– So that’s how it is. (Laughs) I’m really looking forward to KH3, but since KH2.5 is releasing next, we’ll have to wait a while. Between that wait time, are there any new developments in the series?
Nomura: I’d like to think that along with the browser game Kingdom Hearts X, fans won’t be separated from the series for a while.
– What is going on in KHX from here on out?
Nomura: In order to closely connect the scenarios of KHX and KH3, I am writing them concurrently. Because of that, the stories for KHX have sort of stopped. I’m sorry about that, but just wait a little more. I am also looking into developments that will encourage more fans to try out KHX.
– By the way, what are you doing about KH3D since it’s not a part of KH1.5 or KH2.5?
Nomura: If we excluded KHX which is currently in progress, then KH3D would be the only title that hasn’t been HD-ified. Personally I don’t want it to be left out, so I think it’s a matter of vital consideration.
– Once again, I’d like to ask about KH3’s development status.
Nomura: Progress is going steadily as scheduled. We have changed to Unreal Engine 4 for various reasons, and due to that change we’ve had some trouble creating visuals, but we’ve had cooperation from Epic Games and we are making progress smoothly.
– That’s a drastic change. But at the same time, I’m more excited to see how it will turn out now. Besides that, what else have you been working on?
Nomura: Right now, I am writing scenarios and choosing the worlds. I’m also drawing new outfits for Sora and Riku.
– Ah, I hope we can see them soon! On that topic, what takes precedence when making worlds? Do you choose the world and write the scenario for it, or do you write a scenario and choose a world because of it?
Nomura: Those things occur simultaneously. I personally write out a rough version of the story and the staff works out the flow of the gameplay. Then we fit each world into it while keeping the story in mind. After that, we work out the details even further, deciding the story of the main title and each world as well.
– I see. Next, can you tell us how the action parts are faring?
Nomura: The other day, when I was looking at development progress in Osaka, I saw that Sora’s mobility was just too much, we’ve reached the stage where if he moves like that, he’d be invincible. (Laughs) Naturally, you won’t be able to move like that from the start, but by the end it’ll be outrageous, I’m looking forward to my next check in.
In the previous trailers, Sora was fighting with a transformed Keyblade, but those variations have become even cooler. It’s getting closer to the way original Keyblade Wielders fight as seen in BBS.
– We are looking forward to the next information update. Next I’d like to ask you about your work outside of the Kingdom Hearts series. There was an announcement regarding FFXV at Tokyo Game Show 2014.
Nomura: About that, it was the company’s decision. Right now that’s all I can say.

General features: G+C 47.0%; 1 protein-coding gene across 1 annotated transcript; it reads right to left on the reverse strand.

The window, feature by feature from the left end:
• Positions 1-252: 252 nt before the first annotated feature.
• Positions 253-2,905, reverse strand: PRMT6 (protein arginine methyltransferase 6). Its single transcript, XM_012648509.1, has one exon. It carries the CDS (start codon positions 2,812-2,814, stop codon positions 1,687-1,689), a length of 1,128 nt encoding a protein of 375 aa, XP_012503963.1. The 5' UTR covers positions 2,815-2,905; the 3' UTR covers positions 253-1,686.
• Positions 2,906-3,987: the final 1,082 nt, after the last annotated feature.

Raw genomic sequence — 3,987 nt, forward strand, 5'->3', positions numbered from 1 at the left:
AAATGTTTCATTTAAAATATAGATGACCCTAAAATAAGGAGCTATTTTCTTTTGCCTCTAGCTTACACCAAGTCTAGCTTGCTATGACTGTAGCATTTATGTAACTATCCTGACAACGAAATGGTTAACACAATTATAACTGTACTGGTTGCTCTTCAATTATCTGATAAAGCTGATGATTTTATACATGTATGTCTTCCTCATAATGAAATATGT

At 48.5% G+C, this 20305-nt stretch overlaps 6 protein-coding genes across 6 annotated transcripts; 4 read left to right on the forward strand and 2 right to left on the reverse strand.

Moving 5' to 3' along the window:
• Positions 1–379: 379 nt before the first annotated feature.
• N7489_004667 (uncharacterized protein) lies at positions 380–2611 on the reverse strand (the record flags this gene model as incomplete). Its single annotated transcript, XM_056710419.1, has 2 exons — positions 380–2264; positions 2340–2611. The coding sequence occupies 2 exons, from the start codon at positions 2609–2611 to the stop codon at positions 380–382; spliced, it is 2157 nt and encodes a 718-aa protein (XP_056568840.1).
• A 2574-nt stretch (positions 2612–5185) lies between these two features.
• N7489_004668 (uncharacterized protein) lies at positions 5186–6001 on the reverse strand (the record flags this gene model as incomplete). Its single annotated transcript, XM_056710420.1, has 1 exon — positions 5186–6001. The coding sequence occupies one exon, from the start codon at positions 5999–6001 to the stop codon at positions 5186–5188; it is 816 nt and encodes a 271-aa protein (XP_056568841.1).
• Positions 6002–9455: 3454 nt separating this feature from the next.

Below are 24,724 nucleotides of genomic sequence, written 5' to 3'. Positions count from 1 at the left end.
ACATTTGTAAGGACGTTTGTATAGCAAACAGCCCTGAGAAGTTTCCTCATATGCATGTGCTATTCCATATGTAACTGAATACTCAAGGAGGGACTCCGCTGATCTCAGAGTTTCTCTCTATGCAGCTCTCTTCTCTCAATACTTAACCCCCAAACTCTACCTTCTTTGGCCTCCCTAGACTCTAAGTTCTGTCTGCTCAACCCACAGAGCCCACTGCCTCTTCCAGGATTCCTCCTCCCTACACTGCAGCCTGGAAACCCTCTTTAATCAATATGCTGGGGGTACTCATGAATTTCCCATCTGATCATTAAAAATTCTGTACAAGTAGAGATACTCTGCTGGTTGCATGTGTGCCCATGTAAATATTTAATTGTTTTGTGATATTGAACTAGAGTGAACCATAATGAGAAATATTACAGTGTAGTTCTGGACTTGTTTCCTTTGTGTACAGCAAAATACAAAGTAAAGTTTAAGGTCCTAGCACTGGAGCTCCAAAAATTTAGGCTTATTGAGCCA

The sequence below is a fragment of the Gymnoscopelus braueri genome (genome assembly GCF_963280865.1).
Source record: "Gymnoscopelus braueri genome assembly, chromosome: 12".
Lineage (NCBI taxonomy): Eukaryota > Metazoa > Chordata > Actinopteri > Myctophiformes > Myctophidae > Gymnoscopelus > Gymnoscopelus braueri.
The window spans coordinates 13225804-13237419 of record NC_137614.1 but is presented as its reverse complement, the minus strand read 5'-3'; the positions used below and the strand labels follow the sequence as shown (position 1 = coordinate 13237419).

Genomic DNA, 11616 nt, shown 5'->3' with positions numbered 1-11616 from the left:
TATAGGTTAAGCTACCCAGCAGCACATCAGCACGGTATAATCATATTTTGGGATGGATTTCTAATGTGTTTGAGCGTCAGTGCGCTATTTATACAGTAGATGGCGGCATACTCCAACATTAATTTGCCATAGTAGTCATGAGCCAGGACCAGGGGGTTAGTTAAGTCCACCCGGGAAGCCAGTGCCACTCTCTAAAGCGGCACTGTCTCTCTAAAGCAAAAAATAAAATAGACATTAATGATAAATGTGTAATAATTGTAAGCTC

– You mentioned before that you happened to be doing a variety of jobs, have you been busy with those?
Nomura: There are various projects besides KH3, but for some reason right now I am getting a lot of offers from both in and outside of the company, so the first thing to do is to respond to them. There are personal undertakings as well as game related jobs, things outside of games, and several unannounced things. Most recently, I am going to New York Comic Con in October. I hope to make progress on my own projects while being able to do those kind of jobs.
Margin Interview Comments from Print Version
P.86 – Guest Characters
What are you careful of with guest character appearances? Nomura responded, “In original worlds, I consider original works with similar outward appearances or characteristics, like the arrangement with Yuna, Rikku, and Paine in KH2. When I put them in Disney worlds, I match them according to taste. For example, Zack has a very slim waist to suit the style of that world.”
P.87 – Line Stamps
What’s the whole story about the Kingdom Hearts stamps coming to the smartphone app, Line? Nomura said, “I spoke with Disney, and chose the characters and their comments myself. I especially like the one of Vanitas that says ‘Tch’, but I use the Sora one that says ‘OK’ a lot. I even use it when I respond to editorial decisions. (Laughs)”
P.88 – Is there a possibility for a PS4 version?
As the migration to next-gen systems continues especially overseas, will you want to release KH1.5 and KH2.5 on the PS4 and Xbox One as well? Nomura responded, “As for looking into the technology to make HD versions on next-gen systems, we recently just finished producing KH2.5, so I’ll need some time to think about it.”
P.89 – First off is Comic Con!
In regards to Hajime Tabata becoming the sole director of Final Fantasy XV, it’s like the statement from Square Enix CEO Yosuke Matsuda on p.18 says. Nomura commented in regard to this, “It was the company’s decision. Right now that’s all I can say.” Fans should look forward to KH3 as well as the announcements of the several other projects he’s working on. First, keep an eye out for New York Comic Con!